Isn’t it enough that we waited fifteen years to finally feel like we could have enough money to fulfill our dreams, only to have the threat of financial security stripped away after less than three years?
I write a blog instead of fictionalizing life. Sometimes fiction is the perfect reflection of what we must face when we’re young, when we’re trying to make the decisions between wrong and right, giving or taking, and the lines become blurred. But sometimes life seems like it reflects the stories we read, the inundation of too many events that fill seven or 300 pages, that seem unfeasible and completely valid in the same moment. Because the truth is out there, buried in my adolescent’s lies, in the stories we devour, in the words I carry in my head throughout the day, in the kindness of colleagues, in the arms of the man who would try anything, even tearing a ligament, to please me.
The truth waits behind those cancerous moments that try to steal us from our lives, from our happiness. The truth can be fictionalized, fabricated, feared… but it will find us. Whether we share it with the world or not, the truth will find us.
The truth, the brutal truth, is that I feel I have failed my daughter. Have I not loved her enough? Have I not taught her to cherish her body? Have I been too harsh, too lenient, too never-quite-right?
The truth is that I put our marriage on the line for that ski weekend. That it is a struggle to keep the fire lit after twenty years of watching Friends and going out to dinner, and I wanted him to capture my Rocky Mountain High, to experience the freezing flakes on his face, to feel like riding a cloud on a powder day, to love something as much as I loved it, love it so we could love it together, long after the kids were gone and Friends was taken off of Netflix.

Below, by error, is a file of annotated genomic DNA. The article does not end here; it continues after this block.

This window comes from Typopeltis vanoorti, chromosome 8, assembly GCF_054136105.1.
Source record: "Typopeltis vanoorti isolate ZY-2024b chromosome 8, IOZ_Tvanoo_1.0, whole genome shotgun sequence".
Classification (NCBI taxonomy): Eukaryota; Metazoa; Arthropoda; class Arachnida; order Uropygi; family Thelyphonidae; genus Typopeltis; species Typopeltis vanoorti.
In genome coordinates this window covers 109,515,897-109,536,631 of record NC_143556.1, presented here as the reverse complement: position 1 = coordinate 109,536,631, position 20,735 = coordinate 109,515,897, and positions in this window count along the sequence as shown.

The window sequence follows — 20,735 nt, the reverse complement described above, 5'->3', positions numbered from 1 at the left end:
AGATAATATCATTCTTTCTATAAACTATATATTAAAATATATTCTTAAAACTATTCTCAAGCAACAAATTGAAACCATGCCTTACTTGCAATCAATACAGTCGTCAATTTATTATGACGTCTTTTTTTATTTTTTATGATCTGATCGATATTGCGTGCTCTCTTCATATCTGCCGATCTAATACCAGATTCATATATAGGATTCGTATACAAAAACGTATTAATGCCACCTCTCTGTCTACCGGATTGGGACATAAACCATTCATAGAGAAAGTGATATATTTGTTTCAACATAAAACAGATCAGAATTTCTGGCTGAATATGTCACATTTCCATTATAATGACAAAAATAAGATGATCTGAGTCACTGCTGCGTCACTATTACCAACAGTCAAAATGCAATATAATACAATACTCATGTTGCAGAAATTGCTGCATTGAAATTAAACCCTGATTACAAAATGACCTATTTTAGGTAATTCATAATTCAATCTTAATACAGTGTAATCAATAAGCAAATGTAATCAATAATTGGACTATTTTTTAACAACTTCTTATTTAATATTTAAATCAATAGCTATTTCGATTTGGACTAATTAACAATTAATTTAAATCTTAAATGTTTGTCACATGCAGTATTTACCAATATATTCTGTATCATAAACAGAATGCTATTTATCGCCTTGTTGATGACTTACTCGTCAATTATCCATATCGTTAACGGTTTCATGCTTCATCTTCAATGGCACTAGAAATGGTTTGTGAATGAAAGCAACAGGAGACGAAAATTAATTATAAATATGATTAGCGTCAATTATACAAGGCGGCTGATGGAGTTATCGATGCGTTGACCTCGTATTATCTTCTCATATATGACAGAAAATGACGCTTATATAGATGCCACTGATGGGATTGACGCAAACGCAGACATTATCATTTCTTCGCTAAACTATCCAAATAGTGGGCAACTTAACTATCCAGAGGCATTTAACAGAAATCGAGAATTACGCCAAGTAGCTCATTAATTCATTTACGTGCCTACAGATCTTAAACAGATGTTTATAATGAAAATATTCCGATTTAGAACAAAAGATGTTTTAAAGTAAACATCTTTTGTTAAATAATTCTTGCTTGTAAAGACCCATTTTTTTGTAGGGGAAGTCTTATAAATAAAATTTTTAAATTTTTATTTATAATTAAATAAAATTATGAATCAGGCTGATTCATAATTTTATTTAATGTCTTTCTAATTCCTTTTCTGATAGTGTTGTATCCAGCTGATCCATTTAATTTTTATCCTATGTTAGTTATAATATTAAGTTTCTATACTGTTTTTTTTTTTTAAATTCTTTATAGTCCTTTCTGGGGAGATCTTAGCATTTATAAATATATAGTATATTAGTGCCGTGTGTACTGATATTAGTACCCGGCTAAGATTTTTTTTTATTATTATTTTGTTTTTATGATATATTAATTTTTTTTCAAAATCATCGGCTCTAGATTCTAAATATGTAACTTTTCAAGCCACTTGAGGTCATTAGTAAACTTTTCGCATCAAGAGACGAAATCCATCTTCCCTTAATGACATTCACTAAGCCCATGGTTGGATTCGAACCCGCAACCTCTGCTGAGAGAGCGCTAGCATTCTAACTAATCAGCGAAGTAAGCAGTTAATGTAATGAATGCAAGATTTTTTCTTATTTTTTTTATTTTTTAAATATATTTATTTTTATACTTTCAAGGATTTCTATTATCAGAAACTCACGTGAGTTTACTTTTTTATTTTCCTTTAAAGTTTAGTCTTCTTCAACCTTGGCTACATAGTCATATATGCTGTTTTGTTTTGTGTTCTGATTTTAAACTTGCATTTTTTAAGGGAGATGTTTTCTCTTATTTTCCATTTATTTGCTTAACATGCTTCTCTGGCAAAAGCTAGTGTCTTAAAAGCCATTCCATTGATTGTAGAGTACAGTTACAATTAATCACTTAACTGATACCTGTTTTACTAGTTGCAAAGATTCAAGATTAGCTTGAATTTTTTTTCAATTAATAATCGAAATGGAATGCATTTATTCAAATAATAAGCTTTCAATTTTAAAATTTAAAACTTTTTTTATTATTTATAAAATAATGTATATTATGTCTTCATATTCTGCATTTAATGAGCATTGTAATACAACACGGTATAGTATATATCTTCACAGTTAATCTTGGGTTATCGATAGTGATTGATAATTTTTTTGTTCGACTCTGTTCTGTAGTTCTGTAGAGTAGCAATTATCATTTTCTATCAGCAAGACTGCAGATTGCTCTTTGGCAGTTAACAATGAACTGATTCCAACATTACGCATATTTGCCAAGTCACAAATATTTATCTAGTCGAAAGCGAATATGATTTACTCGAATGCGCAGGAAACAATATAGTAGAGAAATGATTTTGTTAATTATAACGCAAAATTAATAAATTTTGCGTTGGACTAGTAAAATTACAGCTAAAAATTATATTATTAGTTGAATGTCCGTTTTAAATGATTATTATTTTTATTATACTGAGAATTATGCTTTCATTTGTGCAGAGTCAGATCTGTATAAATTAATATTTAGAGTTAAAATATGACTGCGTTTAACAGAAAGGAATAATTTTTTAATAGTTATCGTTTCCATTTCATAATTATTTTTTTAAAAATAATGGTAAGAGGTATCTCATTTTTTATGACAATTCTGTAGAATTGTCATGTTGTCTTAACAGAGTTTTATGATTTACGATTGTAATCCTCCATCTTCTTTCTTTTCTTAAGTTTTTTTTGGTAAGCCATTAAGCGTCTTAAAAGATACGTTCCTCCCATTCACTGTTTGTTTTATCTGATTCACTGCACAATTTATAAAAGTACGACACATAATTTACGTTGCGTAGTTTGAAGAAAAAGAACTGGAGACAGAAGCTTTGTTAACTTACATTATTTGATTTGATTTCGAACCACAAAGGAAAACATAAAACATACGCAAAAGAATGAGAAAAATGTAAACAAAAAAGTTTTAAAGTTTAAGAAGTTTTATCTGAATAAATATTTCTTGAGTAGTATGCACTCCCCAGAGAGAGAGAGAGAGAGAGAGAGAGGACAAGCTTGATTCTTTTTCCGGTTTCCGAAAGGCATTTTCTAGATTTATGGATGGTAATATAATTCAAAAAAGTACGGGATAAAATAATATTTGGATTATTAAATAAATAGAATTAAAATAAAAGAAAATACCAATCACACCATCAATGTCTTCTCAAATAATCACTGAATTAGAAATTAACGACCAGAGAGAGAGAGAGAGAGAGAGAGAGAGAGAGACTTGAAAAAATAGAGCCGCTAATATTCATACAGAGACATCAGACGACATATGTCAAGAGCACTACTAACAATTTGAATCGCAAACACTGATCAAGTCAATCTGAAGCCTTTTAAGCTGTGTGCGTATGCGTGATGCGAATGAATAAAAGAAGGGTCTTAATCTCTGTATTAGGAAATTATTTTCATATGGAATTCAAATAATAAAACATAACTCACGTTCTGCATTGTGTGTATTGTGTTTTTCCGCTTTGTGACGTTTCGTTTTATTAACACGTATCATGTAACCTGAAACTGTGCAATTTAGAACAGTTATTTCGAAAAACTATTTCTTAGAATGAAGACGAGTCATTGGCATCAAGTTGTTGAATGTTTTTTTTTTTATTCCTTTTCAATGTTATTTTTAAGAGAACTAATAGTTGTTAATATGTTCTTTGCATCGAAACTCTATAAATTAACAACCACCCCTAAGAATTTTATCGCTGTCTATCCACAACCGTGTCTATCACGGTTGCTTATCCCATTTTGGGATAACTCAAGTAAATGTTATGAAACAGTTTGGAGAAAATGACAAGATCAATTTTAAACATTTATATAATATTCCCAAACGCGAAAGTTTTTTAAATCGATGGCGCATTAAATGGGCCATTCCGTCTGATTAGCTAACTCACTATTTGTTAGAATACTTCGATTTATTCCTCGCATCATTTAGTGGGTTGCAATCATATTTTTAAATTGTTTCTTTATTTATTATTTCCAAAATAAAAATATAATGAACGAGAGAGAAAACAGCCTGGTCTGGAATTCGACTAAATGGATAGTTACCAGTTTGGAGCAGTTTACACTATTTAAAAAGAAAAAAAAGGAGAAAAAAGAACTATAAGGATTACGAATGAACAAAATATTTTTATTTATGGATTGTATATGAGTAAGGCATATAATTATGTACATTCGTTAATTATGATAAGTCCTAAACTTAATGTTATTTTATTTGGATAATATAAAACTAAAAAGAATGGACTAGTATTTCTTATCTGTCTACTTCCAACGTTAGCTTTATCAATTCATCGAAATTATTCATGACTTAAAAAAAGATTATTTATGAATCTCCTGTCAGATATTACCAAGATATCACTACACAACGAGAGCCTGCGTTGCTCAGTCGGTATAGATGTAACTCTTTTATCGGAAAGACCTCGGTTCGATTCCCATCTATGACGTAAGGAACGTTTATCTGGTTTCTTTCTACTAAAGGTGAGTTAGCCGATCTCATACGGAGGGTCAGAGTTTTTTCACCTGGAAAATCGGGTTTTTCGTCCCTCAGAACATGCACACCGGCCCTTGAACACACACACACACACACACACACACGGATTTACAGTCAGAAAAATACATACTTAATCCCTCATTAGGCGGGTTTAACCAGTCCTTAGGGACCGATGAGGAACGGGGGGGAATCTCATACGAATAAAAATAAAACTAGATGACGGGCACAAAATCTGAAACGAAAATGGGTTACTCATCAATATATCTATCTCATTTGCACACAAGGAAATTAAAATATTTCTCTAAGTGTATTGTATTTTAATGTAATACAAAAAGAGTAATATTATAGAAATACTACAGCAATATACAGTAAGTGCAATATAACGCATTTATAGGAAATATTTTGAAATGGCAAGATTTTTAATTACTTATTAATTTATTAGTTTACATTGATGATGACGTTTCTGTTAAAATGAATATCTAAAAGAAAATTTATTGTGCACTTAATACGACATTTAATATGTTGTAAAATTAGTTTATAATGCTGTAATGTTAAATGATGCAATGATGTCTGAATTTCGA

The truth is that the family healthcare plan for my school district has an annual out-of-pocket maximum of $12,750 after paying over $700 a month into a fake insurance, and one little ACL surgery or broken bone or broken heart would break us if my husband loses his job, and we already spent ten years, half of our fucking marriage, living on a goddamn teacher’s salary and its SHIT BENEFITS, and I’m. Fucking. Done. With being poor.
The truth is that his mother was the center of his life, and his sister has sacrificed everything for the past two years to take care of his grieving, dying father, only for the last remnant of the Vittetoe line to fall away without bearer of his name, and I don’t know how he’ll face another burden right now.
The truth is that life is filled with black sheep, vomiting, cancerous moments, and we sometimes need to overcome our fears, take our bodies into the tub, and let the moths flitter into the parched sunlight of a perfect day, blue skies, mountain views, and spring promising more than what it offers.
This isn’t fiction. All the same, it’s a story. My story. And I have to share my truth, because this is how I fit into the world.
And if my students asked, I would tell them: “Yes. This is real.” And if you read this? You would know how hard it was for me to share it with the world.